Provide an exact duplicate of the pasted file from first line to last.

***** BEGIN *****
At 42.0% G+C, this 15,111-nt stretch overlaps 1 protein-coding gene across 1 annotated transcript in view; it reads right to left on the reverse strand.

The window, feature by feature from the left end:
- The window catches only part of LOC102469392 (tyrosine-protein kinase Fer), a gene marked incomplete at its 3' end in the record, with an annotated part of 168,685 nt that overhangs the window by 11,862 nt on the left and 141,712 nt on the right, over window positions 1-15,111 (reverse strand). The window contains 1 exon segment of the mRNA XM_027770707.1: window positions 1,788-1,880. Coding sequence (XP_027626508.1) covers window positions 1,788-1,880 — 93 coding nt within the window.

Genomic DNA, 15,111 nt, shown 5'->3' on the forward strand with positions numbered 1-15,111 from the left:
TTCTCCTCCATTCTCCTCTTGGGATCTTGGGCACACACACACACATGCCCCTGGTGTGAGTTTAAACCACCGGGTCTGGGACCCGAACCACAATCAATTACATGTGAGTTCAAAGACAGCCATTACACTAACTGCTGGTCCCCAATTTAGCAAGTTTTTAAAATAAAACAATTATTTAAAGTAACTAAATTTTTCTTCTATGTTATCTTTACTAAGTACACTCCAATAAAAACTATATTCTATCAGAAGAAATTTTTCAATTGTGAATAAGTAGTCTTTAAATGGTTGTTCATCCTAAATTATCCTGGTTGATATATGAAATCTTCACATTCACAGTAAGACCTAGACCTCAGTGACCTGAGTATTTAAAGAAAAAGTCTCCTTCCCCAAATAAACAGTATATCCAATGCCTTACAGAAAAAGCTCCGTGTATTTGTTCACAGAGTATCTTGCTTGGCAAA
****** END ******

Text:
At 42.0% G+C, this 15,111-nt stretch overlaps 1 protein-coding gene across 1 annotated transcript in view; it reads right to left on the reverse strand.

The window, feature by feature from the left end:
- The window catches only part of LOC102469392 (tyrosine-protein kinase Fer), a gene marked incomplete at its 3' end in the record, with an annotated part of 168,685 nt that overhangs the window by 11,862 nt on the left and 141,712 nt on the right, over window positions 1-15,111 (reverse strand). The window contains 1 exon segment of the mRNA XM_027770707.1: window positions 1,788-1,880. Coding sequence (XP_027626508.1) covers window positions 1,788-1,880 — 93 coding nt within the window.

Genomic DNA, 15,111 nt, shown 5'->3' on the forward strand with positions numbered 1-15,111 from the left:
TTCTCCTCCATTCTCCTCTTGGGATCTTGGGCACACACACACACATGCCCCTGGTGTGAGTTTAAACCACCGGGTCTGGGACCCGAACCACAATCAATTACATGTGAGTTCAAAGACAGCCATTACACTAACTGCTGGTCCCCAATTTAGCAAGTTTTTAAAATAAAACAATTATTTAAAGTAACTAAATTTTTCTTCTATGTTATCTTTACTAAGTACACTCCAATAAAAACTATATTCTATCAGAAGAAATTTTTCAATTGTGAATAAGTAGTCTTTAAATGGTTGTTCATCCTAAATTATCCTGGTTGATATATGAAATCTTCACATTCACAGTAAGACCTAGACCTCAGTGACCTGAGTATTTAAAGAAAAAGTCTCCTTCCCCAAATAAACAGTATATCCAATGCCTTACAGAAAAAGCTCCGTGTATTTGTTCACAGAGTATCTTGCTTGGCAAA